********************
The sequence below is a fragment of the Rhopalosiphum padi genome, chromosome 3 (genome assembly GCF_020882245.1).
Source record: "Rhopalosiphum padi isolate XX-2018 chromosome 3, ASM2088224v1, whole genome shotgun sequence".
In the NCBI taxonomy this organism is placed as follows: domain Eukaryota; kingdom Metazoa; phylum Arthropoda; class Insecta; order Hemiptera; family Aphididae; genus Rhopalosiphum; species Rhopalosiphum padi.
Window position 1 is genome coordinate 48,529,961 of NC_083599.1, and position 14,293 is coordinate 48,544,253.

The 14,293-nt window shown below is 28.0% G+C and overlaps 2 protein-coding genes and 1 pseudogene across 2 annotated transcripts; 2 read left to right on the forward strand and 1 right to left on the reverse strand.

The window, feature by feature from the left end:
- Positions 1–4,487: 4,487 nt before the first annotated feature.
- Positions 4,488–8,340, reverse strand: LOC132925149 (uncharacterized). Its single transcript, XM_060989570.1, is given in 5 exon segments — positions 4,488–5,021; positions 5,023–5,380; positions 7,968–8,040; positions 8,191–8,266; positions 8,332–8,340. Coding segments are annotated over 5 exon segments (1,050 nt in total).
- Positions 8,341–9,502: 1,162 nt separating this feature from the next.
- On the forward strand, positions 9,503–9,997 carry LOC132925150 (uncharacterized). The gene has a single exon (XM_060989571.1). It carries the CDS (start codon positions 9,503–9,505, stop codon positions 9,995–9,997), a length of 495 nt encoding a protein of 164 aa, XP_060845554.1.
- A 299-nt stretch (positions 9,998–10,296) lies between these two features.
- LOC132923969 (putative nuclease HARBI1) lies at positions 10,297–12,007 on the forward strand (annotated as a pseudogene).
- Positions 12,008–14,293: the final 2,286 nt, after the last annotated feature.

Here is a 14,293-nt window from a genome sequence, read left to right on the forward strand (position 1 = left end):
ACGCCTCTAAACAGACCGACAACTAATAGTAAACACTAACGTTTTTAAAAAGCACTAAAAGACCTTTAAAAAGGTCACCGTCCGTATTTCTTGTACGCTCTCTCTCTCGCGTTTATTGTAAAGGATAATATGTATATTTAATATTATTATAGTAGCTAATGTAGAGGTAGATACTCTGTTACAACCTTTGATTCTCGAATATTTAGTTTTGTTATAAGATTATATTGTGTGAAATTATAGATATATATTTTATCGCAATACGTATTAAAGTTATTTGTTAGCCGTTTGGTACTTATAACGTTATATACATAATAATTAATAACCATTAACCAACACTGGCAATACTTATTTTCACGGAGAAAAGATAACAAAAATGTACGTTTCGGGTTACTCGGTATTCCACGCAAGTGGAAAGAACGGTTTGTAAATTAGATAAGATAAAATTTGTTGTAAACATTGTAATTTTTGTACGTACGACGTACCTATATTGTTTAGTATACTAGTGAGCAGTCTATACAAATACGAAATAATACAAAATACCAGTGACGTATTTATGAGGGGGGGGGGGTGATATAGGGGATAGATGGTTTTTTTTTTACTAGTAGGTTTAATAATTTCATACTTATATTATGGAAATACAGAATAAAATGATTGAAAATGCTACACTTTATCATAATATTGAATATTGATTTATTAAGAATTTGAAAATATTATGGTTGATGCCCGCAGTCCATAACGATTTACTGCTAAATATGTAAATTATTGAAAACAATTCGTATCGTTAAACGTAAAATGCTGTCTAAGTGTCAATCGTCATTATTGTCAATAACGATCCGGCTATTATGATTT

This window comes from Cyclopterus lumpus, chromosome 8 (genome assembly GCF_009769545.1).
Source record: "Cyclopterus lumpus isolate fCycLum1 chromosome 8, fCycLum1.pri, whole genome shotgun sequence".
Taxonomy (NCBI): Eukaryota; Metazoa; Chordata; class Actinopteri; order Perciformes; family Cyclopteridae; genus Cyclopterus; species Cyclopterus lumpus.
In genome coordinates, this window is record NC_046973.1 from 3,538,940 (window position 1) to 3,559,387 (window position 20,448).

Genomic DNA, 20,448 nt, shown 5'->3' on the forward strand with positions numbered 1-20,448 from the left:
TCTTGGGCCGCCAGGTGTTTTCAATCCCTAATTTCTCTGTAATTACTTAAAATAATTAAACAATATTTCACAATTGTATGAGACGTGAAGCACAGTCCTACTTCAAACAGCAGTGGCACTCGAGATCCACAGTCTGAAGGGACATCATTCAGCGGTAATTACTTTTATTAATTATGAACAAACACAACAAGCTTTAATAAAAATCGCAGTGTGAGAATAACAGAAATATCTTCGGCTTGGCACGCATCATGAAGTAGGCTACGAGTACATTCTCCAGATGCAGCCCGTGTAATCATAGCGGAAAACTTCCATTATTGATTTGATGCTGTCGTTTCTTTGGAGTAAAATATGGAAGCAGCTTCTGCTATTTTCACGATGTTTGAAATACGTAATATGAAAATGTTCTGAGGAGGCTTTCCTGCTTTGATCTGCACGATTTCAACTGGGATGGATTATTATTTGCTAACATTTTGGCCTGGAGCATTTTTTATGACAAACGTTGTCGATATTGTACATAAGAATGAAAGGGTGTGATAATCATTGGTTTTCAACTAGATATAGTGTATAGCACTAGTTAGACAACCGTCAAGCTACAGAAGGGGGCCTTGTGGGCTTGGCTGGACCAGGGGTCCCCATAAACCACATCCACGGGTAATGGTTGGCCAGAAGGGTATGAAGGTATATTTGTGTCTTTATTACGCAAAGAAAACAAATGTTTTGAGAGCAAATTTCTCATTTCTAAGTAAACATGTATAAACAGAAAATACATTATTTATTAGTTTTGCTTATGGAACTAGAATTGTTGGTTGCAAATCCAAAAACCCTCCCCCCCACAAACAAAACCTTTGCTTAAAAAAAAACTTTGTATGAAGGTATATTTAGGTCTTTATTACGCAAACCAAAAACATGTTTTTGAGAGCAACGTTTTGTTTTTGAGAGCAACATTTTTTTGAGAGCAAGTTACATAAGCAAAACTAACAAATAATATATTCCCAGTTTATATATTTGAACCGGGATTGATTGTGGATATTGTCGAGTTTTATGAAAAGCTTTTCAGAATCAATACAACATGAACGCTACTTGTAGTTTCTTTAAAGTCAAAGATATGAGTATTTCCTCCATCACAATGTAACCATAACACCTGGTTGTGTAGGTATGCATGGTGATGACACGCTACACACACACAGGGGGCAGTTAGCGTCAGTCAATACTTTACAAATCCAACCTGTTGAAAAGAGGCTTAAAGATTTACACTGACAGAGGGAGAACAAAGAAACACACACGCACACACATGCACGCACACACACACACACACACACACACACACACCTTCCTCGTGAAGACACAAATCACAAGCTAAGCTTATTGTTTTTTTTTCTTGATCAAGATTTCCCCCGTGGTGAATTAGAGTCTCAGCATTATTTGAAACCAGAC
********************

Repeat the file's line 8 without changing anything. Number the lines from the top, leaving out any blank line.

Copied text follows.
- Positions 4,488–8,340, reverse strand: LOC132925149 (uncharacterized). Its single transcript, XM_060989570.1, is given in 5 exon segments — positions 4,488–5,021; positions 5,023–5,380; positions 7,968–8,040; positions 8,191–8,266; positions 8,332–8,340. Coding segments are annotated over 5 exon segments (1,050 nt in total).